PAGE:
NOTE: Full spoilers for this episode of The Big Bang Theory are present in this review.
This week’s episode marked The Big Bang Theory’s final Monday offering of the current season, before shuffling back to its more familiar Thursday night timeslot next week. Thankfully, it was another good episode overall, even if one a bit beneath the quality of last week’s especially impressive episode, “The Focus Attenuation.”
“The Expedition Approximation” involves more exploration of Sheldon’s personal crisis after switching fields from string theory. After being given the chance to study dark matter in an underground mine, along with Raj, the two decide to address any concerns by simulating the journey in CalTech’s steam tunnel, with Amy being supervisor. Given that Sheldon and Raj are cramped in an uncomfortable space, and have gone far too long without a pairing after famously working together a few seasons back, the jokes should write themselves here.
And they do for the most part! Sheldon’s and Raj’s banter was fantastic, and was made all the better by the occasional cuts back to an annoyed Amy, making vending machine runs, among other things. The two discussed everything from Hannah Montana’s similarities to Superman, to their native climates, and this culminated in a surprisingly heartfelt speech by Raj about being inspired by the space probe, Voyager, made all the funnier when Sheldon is relieved that Raj is not talking about the Star Trek spin-off, Star Trek: Voyager, as he’s too uncomfortable to think about how much he hates that show.
This sequence’s conclusion was executed perfectly as well, with Sheldon being chased out by rats and leaving Raj behind, followed by Amy declaring aloud that the two were only underground for eleven minutes, and that it was longer than she thought they’d last. This was a very funny twist, as it seemed to reveal that Sheldon and Raj were underground in real time with the episode’s runtime. It’s another testament to the kind of awesome humour that The Big Bang Theory can uniquely deliver at its best.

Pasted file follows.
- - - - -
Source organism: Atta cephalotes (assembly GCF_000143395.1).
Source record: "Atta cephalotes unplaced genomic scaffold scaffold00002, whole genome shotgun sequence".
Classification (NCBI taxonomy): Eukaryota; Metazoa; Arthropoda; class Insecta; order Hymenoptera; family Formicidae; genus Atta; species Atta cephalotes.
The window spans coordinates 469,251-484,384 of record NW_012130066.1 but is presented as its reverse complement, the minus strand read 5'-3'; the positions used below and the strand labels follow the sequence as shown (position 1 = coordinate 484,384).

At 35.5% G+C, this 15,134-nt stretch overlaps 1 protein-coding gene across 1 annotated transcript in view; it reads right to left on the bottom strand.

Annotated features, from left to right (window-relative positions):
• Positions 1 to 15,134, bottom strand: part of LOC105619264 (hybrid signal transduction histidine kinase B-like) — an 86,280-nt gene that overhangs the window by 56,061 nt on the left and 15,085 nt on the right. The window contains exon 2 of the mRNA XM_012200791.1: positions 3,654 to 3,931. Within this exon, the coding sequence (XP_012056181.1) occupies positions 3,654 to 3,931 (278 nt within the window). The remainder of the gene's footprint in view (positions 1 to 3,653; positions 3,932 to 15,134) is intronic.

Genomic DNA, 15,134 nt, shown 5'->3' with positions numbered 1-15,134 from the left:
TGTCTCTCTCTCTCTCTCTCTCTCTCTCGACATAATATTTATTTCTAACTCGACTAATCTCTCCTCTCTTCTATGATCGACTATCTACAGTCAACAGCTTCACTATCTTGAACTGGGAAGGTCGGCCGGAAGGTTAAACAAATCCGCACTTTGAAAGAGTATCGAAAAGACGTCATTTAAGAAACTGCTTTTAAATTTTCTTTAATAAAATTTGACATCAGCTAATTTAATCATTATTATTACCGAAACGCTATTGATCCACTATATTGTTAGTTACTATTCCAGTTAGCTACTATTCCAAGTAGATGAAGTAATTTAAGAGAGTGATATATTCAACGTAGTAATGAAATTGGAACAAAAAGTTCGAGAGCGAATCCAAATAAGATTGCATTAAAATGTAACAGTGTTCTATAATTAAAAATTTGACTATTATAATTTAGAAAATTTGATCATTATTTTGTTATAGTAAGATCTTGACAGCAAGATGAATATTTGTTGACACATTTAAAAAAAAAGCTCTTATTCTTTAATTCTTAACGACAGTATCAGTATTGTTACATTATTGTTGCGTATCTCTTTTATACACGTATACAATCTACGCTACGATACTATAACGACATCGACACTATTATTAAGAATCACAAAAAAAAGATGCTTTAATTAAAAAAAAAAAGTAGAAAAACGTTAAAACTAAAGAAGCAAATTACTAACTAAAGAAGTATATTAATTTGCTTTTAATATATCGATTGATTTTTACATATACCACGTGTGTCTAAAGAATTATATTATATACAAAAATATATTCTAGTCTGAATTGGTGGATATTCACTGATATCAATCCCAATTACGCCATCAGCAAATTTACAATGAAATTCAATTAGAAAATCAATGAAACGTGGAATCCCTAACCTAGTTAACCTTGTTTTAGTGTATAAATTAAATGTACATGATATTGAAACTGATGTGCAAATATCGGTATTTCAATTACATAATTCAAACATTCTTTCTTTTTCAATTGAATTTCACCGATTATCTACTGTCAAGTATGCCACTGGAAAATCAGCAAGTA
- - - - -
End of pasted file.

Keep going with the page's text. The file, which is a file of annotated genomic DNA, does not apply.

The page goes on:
The B-plot however wasn’t quite as effective, at least not at first. This is mainly because it was really a stretch, and yet another forced Leonard/Penny conflict that the show has so far done a good job of not leaning on as a crutch this season, which is why Season Eight has already been a noticeable improvement over Season Seven. Nonetheless, the show was in danger of another eye-rolling Leonard/Penny spat, though thankfully, not for the entire episode.
The issue comes up when Penny sells the car Leonard bought her after she ends up getting a company car for her job. Sure, Penny is not the brightest bulb, and that’s been a source of routine comedy for this show, but even for her, that was an incredibly stupid thing to do. Obviously, Leonard wasn’t going to be happy about that, even if she did try to give the money back to him, and she’s clearly not thinking ahead on that note either. What if she gets fired, or decides she doesn’t want that job anymore? She can’t keep the company car if she doesn’t work at the company.
This made it impossible to sympathize with Penny’s especially bone-headed demeanour this week, and it resulted in the gag of Leonard and Penny trying to hand the money to each other continually feeling more awkward and uncomfortable than funny.
Fortunately, Howard and Bernadette came to the rescue. Leonard and Penny decide to consult them about managing money in a marriage, which leads to a peek into just how ridiculous and domineering Bernadette’s delegation and money handling to Howard is. The reveal that they note finished chores with stars on a chart was hysterical, along with the following reveal that Howard has an allowance, and this is yet another clever nod to the fact that Howard’s wife still thinks far too much like his mother.
Not only was the Howard/Bernadette double act very funny, but it mercifully terminated the Leonard/Penny conflict hard, allowing the two of them to resolve their money issue with maturity and decency. All’s well that ends well, Penny’s thoughtlessness notwithstanding, and it’s great to see that the show didn’t ultimately forsake all of its effort to mature the relationship of these two after last season.
“The Expedition Approximation” kept The Big Bang Theory trucking along with the positive momentum it’s built up since the fourth episode of this season. It will be nice to have the show vacating Mondays and going back to Thursdays, but at least its Monday sojourn ultimately had more hits than misses.
"The Expedition Approximation" kept The Big Bang Theory moving along on a good note, with a great Sheldon/Raj team-up, and some funny insight into Howard and Bernadette's household habits.